Edited by Richard Stone
The Poetry Corner returns with two contributions from our Visalian friend, Bill Warner.
Those of you similarly incited to poetry (having foresworn violence), your submissions are welcome. Submission does not equal publication, but I promise at least to get back to you with my comments/suggestions if I decide against acceptance.
Thoughts after a Peace Rally
Standing out here in the burning sun.
Protesting war isn’t always fun.
I can’t change the world, I must agree.
I’m here to keep it from changing me.
—apologies to A.J. Muste
Written after getting the latest hate-illegals e-mails from my right-wing friends.
—Uncle Bill Warner
You came into our land without green cards,
With guns and swords in your hands.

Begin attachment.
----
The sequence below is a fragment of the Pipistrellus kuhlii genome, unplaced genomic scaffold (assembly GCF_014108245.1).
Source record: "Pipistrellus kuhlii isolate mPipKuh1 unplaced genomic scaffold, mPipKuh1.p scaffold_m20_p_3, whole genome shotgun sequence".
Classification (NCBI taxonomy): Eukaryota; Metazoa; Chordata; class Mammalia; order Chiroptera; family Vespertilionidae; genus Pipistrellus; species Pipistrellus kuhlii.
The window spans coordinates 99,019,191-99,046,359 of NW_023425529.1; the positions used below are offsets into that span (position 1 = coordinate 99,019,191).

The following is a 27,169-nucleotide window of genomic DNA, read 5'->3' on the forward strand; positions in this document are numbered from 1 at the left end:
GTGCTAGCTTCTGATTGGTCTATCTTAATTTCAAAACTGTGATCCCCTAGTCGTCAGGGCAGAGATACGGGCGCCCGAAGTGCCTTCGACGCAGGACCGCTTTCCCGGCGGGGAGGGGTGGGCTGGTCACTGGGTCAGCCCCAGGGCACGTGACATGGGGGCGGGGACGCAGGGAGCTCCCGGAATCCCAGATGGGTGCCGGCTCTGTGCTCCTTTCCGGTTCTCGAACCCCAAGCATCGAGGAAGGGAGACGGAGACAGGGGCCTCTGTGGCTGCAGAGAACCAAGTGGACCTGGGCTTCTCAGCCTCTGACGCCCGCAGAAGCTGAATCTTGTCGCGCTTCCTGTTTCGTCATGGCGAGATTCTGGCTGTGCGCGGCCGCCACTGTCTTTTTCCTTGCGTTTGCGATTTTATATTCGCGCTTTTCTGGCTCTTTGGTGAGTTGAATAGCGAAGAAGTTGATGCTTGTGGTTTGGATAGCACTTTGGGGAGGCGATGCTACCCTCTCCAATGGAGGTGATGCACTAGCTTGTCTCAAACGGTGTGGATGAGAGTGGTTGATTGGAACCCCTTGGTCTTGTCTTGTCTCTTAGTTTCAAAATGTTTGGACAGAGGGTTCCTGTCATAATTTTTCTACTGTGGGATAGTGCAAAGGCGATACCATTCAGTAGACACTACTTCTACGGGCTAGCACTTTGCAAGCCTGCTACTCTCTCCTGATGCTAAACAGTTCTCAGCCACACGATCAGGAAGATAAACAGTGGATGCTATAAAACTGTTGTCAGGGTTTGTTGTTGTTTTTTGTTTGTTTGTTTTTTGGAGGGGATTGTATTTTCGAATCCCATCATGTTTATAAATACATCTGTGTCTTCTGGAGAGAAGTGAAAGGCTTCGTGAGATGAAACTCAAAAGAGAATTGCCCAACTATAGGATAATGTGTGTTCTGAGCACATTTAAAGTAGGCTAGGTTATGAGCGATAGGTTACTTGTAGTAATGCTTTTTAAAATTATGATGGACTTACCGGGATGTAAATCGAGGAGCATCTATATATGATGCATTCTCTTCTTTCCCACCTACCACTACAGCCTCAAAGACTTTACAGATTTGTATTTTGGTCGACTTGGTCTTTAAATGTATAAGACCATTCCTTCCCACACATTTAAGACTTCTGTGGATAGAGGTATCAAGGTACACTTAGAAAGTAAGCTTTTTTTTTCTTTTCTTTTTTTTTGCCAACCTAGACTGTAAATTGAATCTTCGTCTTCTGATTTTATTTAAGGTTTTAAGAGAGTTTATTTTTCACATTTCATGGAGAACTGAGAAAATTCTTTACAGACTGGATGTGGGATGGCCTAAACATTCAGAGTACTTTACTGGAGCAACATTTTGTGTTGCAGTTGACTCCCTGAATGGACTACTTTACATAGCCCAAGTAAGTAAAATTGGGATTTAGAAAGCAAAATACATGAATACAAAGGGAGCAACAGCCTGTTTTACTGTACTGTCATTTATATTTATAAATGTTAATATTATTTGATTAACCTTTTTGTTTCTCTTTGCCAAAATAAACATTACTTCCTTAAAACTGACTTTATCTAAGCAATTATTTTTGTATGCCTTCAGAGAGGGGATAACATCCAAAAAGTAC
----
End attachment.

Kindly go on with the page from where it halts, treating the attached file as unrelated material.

You worked us to death in your missions
And you planted your flags in our sand.
Who gave you the right to take over,
And call us “illegal,” my friends?
Let’s see your green cards, amigos,
Let us put this charade to an end.
We toil in your orchards for peanuts,
We pick grapes in the hot burning sun.
We do the work of this country
But la Migra keeps us on the run.
This is Mexican land, you’ve forgotten?
You murdered our fathers for land.
Now you say “Let’s see your green card”
As you stick your flag in our sand.
Our ancestors watched in amazement
As you sailed your great ships to our shore.
And wrested our land from its owners
Which you said that “God gave you,” and more.
Perhaps had we told Chris Columbus
Or the Pilgrims who had it so hard.
“Let’s see your permits, mis amigos,
Or get your ass out of our yard!”
You send us down south of the border,
And the crops in your fields go neglected.
So the prices of foods they go higher.
The cost of your laws unexpected.
Now you build walls and call us “illegals”
And you treat us like dirt, even worse.
You know what galls most, mis amigos?
That we didn’t think of it first!